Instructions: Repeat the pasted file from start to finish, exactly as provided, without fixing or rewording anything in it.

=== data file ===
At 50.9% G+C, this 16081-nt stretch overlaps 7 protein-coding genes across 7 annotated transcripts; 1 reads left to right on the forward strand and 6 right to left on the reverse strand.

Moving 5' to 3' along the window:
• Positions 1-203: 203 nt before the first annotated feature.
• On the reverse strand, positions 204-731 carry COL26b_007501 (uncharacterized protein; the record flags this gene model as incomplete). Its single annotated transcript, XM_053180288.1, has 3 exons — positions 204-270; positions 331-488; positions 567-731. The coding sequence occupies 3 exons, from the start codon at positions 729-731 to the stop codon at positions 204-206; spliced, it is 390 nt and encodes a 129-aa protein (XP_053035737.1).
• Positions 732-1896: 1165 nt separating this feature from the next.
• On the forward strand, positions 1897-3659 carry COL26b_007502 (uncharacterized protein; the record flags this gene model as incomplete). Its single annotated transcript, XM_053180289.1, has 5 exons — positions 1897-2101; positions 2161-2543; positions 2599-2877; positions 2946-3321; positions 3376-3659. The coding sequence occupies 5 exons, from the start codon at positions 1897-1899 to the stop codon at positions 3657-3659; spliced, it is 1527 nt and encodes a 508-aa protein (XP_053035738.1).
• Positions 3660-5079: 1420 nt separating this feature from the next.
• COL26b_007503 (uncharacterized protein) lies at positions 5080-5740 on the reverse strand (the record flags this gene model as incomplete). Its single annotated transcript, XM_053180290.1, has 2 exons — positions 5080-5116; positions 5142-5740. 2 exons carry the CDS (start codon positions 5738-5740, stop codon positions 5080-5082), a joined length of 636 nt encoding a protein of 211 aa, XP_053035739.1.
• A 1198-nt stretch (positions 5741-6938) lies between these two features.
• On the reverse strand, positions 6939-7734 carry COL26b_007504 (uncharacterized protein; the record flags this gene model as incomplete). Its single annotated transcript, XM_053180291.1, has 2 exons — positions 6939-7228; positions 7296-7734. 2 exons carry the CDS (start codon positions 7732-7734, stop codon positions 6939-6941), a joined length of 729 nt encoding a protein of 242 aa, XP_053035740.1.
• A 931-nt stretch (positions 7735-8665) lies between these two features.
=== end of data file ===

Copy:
At 50.9% G+C, this 16081-nt stretch overlaps 7 protein-coding genes across 7 annotated transcripts; 1 reads left to right on the forward strand and 6 right to left on the reverse strand.

Moving 5' to 3' along the window:
• Positions 1-203: 203 nt before the first annotated feature.
• On the reverse strand, positions 204-731 carry COL26b_007501 (uncharacterized protein; the record flags this gene model as incomplete). Its single annotated transcript, XM_053180288.1, has 3 exons — positions 204-270; positions 331-488; positions 567-731. The coding sequence occupies 3 exons, from the start codon at positions 729-731 to the stop codon at positions 204-206; spliced, it is 390 nt and encodes a 129-aa protein (XP_053035737.1).
• Positions 732-1896: 1165 nt separating this feature from the next.
• On the forward strand, positions 1897-3659 carry COL26b_007502 (uncharacterized protein; the record flags this gene model as incomplete). Its single annotated transcript, XM_053180289.1, has 5 exons — positions 1897-2101; positions 2161-2543; positions 2599-2877; positions 2946-3321; positions 3376-3659. The coding sequence occupies 5 exons, from the start codon at positions 1897-1899 to the stop codon at positions 3657-3659; spliced, it is 1527 nt and encodes a 508-aa protein (XP_053035738.1).
• Positions 3660-5079: 1420 nt separating this feature from the next.
• COL26b_007503 (uncharacterized protein) lies at positions 5080-5740 on the reverse strand (the record flags this gene model as incomplete). Its single annotated transcript, XM_053180290.1, has 2 exons — positions 5080-5116; positions 5142-5740. 2 exons carry the CDS (start codon positions 5738-5740, stop codon positions 5080-5082), a joined length of 636 nt encoding a protein of 211 aa, XP_053035739.1.
• A 1198-nt stretch (positions 5741-6938) lies between these two features.
• On the reverse strand, positions 6939-7734 carry COL26b_007504 (uncharacterized protein; the record flags this gene model as incomplete). Its single annotated transcript, XM_053180291.1, has 2 exons — positions 6939-7228; positions 7296-7734. 2 exons carry the CDS (start codon positions 7732-7734, stop codon positions 6939-6941), a joined length of 729 nt encoding a protein of 242 aa, XP_053035740.1.
• A 931-nt stretch (positions 7735-8665) lies between these two features.